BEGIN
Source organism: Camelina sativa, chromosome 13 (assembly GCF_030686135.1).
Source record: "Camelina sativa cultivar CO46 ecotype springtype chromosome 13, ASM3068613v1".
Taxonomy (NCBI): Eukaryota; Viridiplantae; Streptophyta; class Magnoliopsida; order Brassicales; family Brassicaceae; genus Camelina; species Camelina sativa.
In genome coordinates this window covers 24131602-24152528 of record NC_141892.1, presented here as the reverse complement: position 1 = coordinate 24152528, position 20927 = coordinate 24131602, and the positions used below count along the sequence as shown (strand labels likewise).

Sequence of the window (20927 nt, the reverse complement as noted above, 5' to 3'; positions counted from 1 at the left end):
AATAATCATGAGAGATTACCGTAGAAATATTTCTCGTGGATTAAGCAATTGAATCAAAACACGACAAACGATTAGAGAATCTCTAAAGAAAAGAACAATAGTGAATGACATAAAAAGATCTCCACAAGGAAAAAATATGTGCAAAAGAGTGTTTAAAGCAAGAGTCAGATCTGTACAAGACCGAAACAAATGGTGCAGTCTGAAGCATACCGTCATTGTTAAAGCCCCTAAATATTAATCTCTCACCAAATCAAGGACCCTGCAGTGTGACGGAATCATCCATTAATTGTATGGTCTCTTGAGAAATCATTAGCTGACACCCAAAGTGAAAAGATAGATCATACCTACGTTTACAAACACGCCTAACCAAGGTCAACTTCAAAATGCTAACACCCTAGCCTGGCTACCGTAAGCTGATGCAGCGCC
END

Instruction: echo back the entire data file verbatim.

Source organism: Camelina sativa, chromosome 13 (assembly GCF_030686135.1).
Source record: "Camelina sativa cultivar CO46 ecotype springtype chromosome 13, ASM3068613v1".
Taxonomy (NCBI): Eukaryota; Viridiplantae; Streptophyta; class Magnoliopsida; order Brassicales; family Brassicaceae; genus Camelina; species Camelina sativa.
In genome coordinates this window covers 24131602-24152528 of record NC_141892.1, presented here as the reverse complement: position 1 = coordinate 24152528, position 20927 = coordinate 24131602, and the positions used below count along the sequence as shown (strand labels likewise).

Sequence of the window (20927 nt, the reverse complement as noted above, 5' to 3'; positions counted from 1 at the left end):
AATAATCATGAGAGATTACCGTAGAAATATTTCTCGTGGATTAAGCAATTGAATCAAAACACGACAAACGATTAGAGAATCTCTAAAGAAAAGAACAATAGTGAATGACATAAAAAGATCTCCACAAGGAAAAAATATGTGCAAAAGAGTGTTTAAAGCAAGAGTCAGATCTGTACAAGACCGAAACAAATGGTGCAGTCTGAAGCATACCGTCATTGTTAAAGCCCCTAAATATTAATCTCTCACCAAATCAAGGACCCTGCAGTGTGACGGAATCATCCATTAATTGTATGGTCTCTTGAGAAATCATTAGCTGACACCCAAAGTGAAAAGATAGATCATACCTACGTTTACAAACACGCCTAACCAAGGTCAACTTCAAAATGCTAACACCCTAGCCTGGCTACCGTAAGCTGATGCAGCGCC